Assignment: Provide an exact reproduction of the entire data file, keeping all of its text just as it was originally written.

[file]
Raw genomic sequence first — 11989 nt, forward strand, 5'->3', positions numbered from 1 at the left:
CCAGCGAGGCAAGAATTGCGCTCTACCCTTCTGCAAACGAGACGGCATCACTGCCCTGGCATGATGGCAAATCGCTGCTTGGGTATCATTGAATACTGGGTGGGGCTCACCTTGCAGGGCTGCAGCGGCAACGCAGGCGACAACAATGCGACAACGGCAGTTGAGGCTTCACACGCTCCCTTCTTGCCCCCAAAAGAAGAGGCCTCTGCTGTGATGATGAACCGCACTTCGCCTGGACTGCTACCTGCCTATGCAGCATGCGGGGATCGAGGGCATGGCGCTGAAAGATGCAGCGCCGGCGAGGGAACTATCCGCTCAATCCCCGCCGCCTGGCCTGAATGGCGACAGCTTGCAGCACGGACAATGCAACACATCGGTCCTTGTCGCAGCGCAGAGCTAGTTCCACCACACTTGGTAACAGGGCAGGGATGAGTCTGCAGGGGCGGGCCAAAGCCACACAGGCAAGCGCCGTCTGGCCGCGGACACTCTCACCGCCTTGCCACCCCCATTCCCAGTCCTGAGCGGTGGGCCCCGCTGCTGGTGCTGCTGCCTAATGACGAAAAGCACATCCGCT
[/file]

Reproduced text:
Raw genomic sequence first — 11989 nt, forward strand, 5'->3', positions numbered from 1 at the left:
CCAGCGAGGCAAGAATTGCGCTCTACCCTTCTGCAAACGAGACGGCATCACTGCCCTGGCATGATGGCAAATCGCTGCTTGGGTATCATTGAATACTGGGTGGGGCTCACCTTGCAGGGCTGCAGCGGCAACGCAGGCGACAACAATGCGACAACGGCAGTTGAGGCTTCACACGCTCCCTTCTTGCCCCCAAAAGAAGAGGCCTCTGCTGTGATGATGAACCGCACTTCGCCTGGACTGCTACCTGCCTATGCAGCATGCGGGGATCGAGGGCATGGCGCTGAAAGATGCAGCGCCGGCGAGGGAACTATCCGCTCAATCCCCGCCGCCTGGCCTGAATGGCGACAGCTTGCAGCACGGACAATGCAACACATCGGTCCTTGTCGCAGCGCAGAGCTAGTTCCACCACACTTGGTAACAGGGCAGGGATGAGTCTGCAGGGGCGGGCCAAAGCCACACAGGCAAGCGCCGTCTGGCCGCGGACACTCTCACCGCCTTGCCACCCCCATTCCCAGTCCTGAGCGGTGGGCCCCGCTGCTGGTGCTGCTGCCTAATGACGAAAAGCACATCCGCT